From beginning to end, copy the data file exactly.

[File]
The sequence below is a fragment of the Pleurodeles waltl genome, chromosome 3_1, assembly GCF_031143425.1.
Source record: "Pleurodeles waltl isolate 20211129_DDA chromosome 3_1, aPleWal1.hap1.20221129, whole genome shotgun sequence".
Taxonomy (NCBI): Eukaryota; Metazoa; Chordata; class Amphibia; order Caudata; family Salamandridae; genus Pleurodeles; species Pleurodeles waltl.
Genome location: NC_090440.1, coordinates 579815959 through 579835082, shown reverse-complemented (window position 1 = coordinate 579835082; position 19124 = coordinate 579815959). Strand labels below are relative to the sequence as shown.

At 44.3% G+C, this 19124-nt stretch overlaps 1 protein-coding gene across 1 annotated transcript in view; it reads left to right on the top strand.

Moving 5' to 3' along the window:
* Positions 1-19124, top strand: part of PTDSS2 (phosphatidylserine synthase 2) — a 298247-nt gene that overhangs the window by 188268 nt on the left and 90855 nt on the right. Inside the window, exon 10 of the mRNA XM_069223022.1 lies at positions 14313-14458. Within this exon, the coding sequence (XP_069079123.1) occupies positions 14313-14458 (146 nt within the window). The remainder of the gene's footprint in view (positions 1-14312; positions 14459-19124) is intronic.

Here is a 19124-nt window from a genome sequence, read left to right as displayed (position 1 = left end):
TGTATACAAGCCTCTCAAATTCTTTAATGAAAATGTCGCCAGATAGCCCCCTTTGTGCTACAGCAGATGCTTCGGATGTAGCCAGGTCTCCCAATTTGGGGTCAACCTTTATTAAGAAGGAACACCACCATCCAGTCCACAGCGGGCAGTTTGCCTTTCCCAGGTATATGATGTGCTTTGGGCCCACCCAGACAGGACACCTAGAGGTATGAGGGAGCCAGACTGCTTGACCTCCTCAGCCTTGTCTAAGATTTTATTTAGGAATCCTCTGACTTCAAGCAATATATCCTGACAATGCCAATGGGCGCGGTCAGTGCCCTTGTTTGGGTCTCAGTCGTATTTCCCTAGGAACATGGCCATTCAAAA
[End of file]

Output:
The sequence below is a fragment of the Pleurodeles waltl genome, chromosome 3_1, assembly GCF_031143425.1.
Source record: "Pleurodeles waltl isolate 20211129_DDA chromosome 3_1, aPleWal1.hap1.20221129, whole genome shotgun sequence".
Taxonomy (NCBI): Eukaryota; Metazoa; Chordata; class Amphibia; order Caudata; family Salamandridae; genus Pleurodeles; species Pleurodeles waltl.
Genome location: NC_090440.1, coordinates 579815959 through 579835082, shown reverse-complemented (window position 1 = coordinate 579835082; position 19124 = coordinate 579815959). Strand labels below are relative to the sequence as shown.

At 44.3% G+C, this 19124-nt stretch overlaps 1 protein-coding gene across 1 annotated transcript in view; it reads left to right on the top strand.

Moving 5' to 3' along the window:
* Positions 1-19124, top strand: part of PTDSS2 (phosphatidylserine synthase 2) — a 298247-nt gene that overhangs the window by 188268 nt on the left and 90855 nt on the right. Inside the window, exon 10 of the mRNA XM_069223022.1 lies at positions 14313-14458. Within this exon, the coding sequence (XP_069079123.1) occupies positions 14313-14458 (146 nt within the window). The remainder of the gene's footprint in view (positions 1-14312; positions 14459-19124) is intronic.

Here is a 19124-nt window from a genome sequence, read left to right as displayed (position 1 = left end):
TGTATACAAGCCTCTCAAATTCTTTAATGAAAATGTCGCCAGATAGCCCCCTTTGTGCTACAGCAGATGCTTCGGATGTAGCCAGGTCTCCCAATTTGGGGTCAACCTTTATTAAGAAGGAACACCACCATCCAGTCCACAGCGGGCAGTTTGCCTTTCCCAGGTATATGATGTGCTTTGGGCCCACCCAGACAGGACACCTAGAGGTATGAGGGAGCCAGACTGCTTGACCTCCTCAGCCTTGTCTAAGATTTTATTTAGGAATCCTCTGACTTCAAGCAATATATCCTGACAATGCCAATGGGCGCGGTCAGTGCCCTTGTTTGGGTCTCAGTCGTATTTCCCTAGGAACATGGCCATTCAAAA